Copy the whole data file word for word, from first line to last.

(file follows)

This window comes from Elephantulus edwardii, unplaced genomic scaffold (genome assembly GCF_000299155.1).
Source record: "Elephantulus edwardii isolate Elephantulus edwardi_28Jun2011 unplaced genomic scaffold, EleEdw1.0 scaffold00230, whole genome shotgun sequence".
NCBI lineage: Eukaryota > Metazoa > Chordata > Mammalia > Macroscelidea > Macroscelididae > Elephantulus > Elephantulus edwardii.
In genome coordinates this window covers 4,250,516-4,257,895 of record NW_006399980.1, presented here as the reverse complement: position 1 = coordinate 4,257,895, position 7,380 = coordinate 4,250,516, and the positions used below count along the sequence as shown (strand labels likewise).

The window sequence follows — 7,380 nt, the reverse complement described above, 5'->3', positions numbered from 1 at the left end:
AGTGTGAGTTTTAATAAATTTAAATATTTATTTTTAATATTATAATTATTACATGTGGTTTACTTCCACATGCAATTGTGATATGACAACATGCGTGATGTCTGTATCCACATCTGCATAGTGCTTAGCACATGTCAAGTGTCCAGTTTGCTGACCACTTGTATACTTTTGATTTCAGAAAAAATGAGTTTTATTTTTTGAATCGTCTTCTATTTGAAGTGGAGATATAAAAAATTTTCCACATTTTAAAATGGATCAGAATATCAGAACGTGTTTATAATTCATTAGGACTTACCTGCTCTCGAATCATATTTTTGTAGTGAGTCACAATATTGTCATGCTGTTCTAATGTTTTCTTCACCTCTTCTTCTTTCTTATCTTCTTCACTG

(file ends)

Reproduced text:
This window comes from Elephantulus edwardii, unplaced genomic scaffold (genome assembly GCF_000299155.1).
Source record: "Elephantulus edwardii isolate Elephantulus edwardi_28Jun2011 unplaced genomic scaffold, EleEdw1.0 scaffold00230, whole genome shotgun sequence".
NCBI lineage: Eukaryota > Metazoa > Chordata > Mammalia > Macroscelidea > Macroscelididae > Elephantulus > Elephantulus edwardii.
In genome coordinates this window covers 4,250,516-4,257,895 of record NW_006399980.1, presented here as the reverse complement: position 1 = coordinate 4,257,895, position 7,380 = coordinate 4,250,516, and the positions used below count along the sequence as shown (strand labels likewise).

The window sequence follows — 7,380 nt, the reverse complement described above, 5'->3', positions numbered from 1 at the left end:
AGTGTGAGTTTTAATAAATTTAAATATTTATTTTTAATATTATAATTATTACATGTGGTTTACTTCCACATGCAATTGTGATATGACAACATGCGTGATGTCTGTATCCACATCTGCATAGTGCTTAGCACATGTCAAGTGTCCAGTTTGCTGACCACTTGTATACTTTTGATTTCAGAAAAAATGAGTTTTATTTTTTGAATCGTCTTCTATTTGAAGTGGAGATATAAAAAATTTTCCACATTTTAAAATGGATCAGAATATCAGAACGTGTTTATAATTCATTAGGACTTACCTGCTCTCGAATCATATTTTTGTAGTGAGTCACAATATTGTCATGCTGTTCTAATGTTTTCTTCACCTCTTCTTCTTTCTTATCTTCTTCACTG